Tamahere’s first person of historic significance, Wiremu Tamihana, has been chosen as New Zealander of the year … 1863.
The belated recognition of the farsighted Ngati Haua peacemaker, labeled by some as a rebel in his day, comes as the NZ Herald celebrates 150 years of publication.
In a commemorative magazine in today’s NZ Herald, the paper, which has chosen a New Zealander of the Year for many years, uses hindsight to name people it thought should have been rightfully recognised in their day over the last 150 years.
The Herald was first published on Friday, November 13, 1863 and that year it would undoubtedly have picked as its first New Zealander of the Year, Governor George Grey. And it would have been wrong.
It says that Wiremu Tamihana, known then in the Pakeha press as William Thompson and whose full name was Wiremu Tamihana Tarapipipi Te Waharoa, in hindsight was the far better man, whose aim was not war but to broker an arrangement with the Crown under which Maori could live under their own laws and customs.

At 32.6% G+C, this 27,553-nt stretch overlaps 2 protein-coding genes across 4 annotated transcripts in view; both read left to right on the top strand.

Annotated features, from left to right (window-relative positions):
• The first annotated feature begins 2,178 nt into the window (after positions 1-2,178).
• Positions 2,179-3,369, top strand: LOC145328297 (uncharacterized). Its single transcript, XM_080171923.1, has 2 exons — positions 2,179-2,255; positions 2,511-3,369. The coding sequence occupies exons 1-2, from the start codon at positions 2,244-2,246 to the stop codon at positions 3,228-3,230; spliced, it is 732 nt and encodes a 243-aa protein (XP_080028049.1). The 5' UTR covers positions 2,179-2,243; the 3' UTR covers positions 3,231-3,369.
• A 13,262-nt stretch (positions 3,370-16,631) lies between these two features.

Author Evelyn Stokes, who wrote a biography of the man entitled Wiremu Tamihana, Rangatira, wrote that “his vision is still valid: that of a Maori society in control of its own destiny, under a system of Maori law, working in partnership with Pakeha law, and participating in the benefits of Pakeha settlement.”
The Herald also names Tamihana as one of the 10 greatest New Zealanders of the last 150 years alongside Kate Sheppard, Ernest Rutherford, Apirana Ngata, Katherine Mansfield, Jean Batten, Michael Joseph Savage, Whina Cooper, Ed Hillary and Richie McCaw.
A sign board in Bruntwood Rd memorialises Tamihana’s role in Tamahere, and it is likely a road will be named after him – also belatedly – in the near future. To read more of the history of Tamahere click here.
Click here to read more on George Grey and Wiremu Tamihana in the commemorative NZ Herald.
Click here for the people the Herald names as the 10 greatest New Zealanders.
* Disclosure: Philippa Stevenson is a former NZ Herald reporter (but not in 1863).